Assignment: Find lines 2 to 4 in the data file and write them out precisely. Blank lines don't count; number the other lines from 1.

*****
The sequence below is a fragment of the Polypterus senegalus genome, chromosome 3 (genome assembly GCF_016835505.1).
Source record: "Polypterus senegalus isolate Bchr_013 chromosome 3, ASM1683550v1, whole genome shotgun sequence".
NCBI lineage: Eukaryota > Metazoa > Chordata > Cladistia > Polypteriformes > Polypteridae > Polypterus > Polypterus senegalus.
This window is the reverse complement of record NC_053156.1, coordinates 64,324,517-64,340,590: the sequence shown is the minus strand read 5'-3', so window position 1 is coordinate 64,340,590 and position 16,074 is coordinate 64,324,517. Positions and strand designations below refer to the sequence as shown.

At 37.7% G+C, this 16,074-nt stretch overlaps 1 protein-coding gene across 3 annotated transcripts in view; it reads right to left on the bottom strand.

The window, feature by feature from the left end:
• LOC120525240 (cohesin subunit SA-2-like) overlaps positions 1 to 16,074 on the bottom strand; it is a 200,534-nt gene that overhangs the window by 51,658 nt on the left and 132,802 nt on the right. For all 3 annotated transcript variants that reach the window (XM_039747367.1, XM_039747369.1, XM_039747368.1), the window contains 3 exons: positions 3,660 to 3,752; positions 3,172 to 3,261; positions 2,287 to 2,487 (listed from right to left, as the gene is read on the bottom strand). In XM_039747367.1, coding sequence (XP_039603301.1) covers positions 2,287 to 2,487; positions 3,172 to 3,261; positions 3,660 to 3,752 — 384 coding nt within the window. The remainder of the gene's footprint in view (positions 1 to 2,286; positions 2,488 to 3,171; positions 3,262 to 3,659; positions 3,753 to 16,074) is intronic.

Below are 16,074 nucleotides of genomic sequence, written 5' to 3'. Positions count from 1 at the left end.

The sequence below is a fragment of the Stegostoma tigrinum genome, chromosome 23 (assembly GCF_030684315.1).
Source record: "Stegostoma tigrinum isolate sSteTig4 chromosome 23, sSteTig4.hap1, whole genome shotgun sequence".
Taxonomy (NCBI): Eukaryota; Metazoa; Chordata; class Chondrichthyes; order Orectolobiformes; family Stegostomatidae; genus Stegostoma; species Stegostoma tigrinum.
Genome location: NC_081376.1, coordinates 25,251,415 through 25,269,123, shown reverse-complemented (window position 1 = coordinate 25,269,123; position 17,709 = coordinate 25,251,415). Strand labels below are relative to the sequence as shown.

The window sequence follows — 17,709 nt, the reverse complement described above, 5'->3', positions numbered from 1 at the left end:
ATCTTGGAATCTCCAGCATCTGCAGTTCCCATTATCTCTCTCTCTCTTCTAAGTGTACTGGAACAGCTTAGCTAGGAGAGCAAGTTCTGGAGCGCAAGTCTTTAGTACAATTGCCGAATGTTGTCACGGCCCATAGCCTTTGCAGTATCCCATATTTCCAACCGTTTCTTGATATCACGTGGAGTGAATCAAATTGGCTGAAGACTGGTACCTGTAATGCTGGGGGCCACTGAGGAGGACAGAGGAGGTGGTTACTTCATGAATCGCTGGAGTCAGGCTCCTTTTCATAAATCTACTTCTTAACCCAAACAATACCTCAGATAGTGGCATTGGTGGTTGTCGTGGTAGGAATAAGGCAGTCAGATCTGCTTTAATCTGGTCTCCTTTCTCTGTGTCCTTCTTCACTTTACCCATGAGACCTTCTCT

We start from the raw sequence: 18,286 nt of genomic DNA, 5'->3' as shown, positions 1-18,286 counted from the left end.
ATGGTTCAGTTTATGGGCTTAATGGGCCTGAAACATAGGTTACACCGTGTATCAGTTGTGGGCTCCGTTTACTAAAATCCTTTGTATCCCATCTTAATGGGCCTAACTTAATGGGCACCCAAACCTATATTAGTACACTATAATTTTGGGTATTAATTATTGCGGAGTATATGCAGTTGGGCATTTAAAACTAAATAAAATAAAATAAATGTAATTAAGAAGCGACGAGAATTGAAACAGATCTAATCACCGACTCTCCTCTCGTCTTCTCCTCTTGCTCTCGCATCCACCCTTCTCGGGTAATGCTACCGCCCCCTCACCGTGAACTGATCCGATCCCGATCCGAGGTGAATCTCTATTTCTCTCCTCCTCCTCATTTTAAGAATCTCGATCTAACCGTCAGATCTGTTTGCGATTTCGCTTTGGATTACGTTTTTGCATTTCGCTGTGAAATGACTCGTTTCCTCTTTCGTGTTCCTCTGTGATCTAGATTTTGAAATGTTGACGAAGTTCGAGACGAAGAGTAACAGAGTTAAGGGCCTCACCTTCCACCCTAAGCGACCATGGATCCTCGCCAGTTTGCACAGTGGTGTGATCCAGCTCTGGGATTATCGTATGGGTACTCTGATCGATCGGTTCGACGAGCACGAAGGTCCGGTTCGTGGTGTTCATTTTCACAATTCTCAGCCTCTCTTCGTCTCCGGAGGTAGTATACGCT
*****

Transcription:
Source record: "Polypterus senegalus isolate Bchr_013 chromosome 3, ASM1683550v1, whole genome shotgun sequence".
NCBI lineage: Eukaryota > Metazoa > Chordata > Cladistia > Polypteriformes > Polypteridae > Polypterus > Polypterus senegalus.
This window is the reverse complement of record NC_053156.1, coordinates 64,324,517-64,340,590: the sequence shown is the minus strand read 5'-3', so window position 1 is coordinate 64,340,590 and position 16,074 is coordinate 64,324,517. Positions and strand designations below refer to the sequence as shown.